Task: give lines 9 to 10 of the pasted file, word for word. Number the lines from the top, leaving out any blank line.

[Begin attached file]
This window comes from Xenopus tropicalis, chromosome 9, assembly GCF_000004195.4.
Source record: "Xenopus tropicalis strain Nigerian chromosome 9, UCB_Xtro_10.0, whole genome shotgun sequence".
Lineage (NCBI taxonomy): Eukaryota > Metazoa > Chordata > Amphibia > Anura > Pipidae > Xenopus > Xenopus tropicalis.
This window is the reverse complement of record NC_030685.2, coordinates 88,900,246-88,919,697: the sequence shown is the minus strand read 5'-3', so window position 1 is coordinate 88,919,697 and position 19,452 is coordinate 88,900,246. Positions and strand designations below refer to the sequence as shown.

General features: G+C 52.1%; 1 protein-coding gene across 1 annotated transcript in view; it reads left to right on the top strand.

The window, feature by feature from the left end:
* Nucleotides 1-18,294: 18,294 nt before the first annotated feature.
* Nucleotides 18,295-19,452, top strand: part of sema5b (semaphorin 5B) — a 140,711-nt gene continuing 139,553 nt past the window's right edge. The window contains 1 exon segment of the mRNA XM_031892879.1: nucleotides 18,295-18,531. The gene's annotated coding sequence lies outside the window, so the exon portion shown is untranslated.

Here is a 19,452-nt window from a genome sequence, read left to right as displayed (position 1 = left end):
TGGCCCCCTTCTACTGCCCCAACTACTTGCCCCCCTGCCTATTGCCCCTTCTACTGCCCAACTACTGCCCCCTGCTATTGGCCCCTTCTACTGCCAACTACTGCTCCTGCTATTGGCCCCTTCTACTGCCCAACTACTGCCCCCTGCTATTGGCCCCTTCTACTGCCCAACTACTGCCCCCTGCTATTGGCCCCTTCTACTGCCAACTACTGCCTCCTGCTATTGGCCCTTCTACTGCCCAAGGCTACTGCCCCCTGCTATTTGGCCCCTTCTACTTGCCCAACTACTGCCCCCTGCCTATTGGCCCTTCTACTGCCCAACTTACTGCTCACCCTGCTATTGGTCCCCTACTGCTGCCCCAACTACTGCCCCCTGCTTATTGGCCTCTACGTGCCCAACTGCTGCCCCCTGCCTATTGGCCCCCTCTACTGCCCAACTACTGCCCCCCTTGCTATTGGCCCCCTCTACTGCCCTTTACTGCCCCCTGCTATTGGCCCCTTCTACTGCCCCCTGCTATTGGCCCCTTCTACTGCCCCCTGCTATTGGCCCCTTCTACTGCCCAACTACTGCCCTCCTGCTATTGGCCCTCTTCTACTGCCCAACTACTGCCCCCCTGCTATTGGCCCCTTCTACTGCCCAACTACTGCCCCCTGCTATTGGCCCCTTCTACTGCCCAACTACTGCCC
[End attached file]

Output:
Here is a 19,452-nt window from a genome sequence, read left to right as displayed (position 1 = left end):
TGGCCCCCTTCTACTGCCCCAACTACTTGCCCCCCTGCCTATTGCCCCTTCTACTGCCCAACTACTGCCCCCTGCTATTGGCCCCTTCTACTGCCAACTACTGCTCCTGCTATTGGCCCCTTCTACTGCCCAACTACTGCCCCCTGCTATTGGCCCCTTCTACTGCCCAACTACTGCCCCCTGCTATTGGCCCCTTCTACTGCCAACTACTGCCTCCTGCTATTGGCCCTTCTACTGCCCAAGGCTACTGCCCCCTGCTATTTGGCCCCTTCTACTTGCCCAACTACTGCCCCCTGCCTATTGGCCCTTCTACTGCCCAACTTACTGCTCACCCTGCTATTGGTCCCCTACTGCTGCCCCAACTACTGCCCCCTGCTTATTGGCCTCTACGTGCCCAACTGCTGCCCCCTGCCTATTGGCCCCCTCTACTGCCCAACTACTGCCCCCCTTGCTATTGGCCCCCTCTACTGCCCTTTACTGCCCCCTGCTATTGGCCCCTTCTACTGCCCCCTGCTATTGGCCCCTTCTACTGCCCCCTGCTATTGGCCCCTTCTACTGCCCAACTACTGCCCTCCTGCTATTGGCCCTCTTCTACTGCCCAACTACTGCCCCCCTGCTATTGGCCCCTTCTACTGCCCAACTACTGCCCCCTGCTATTGGCCCCTTCTACTGCCCAACTACTGCCC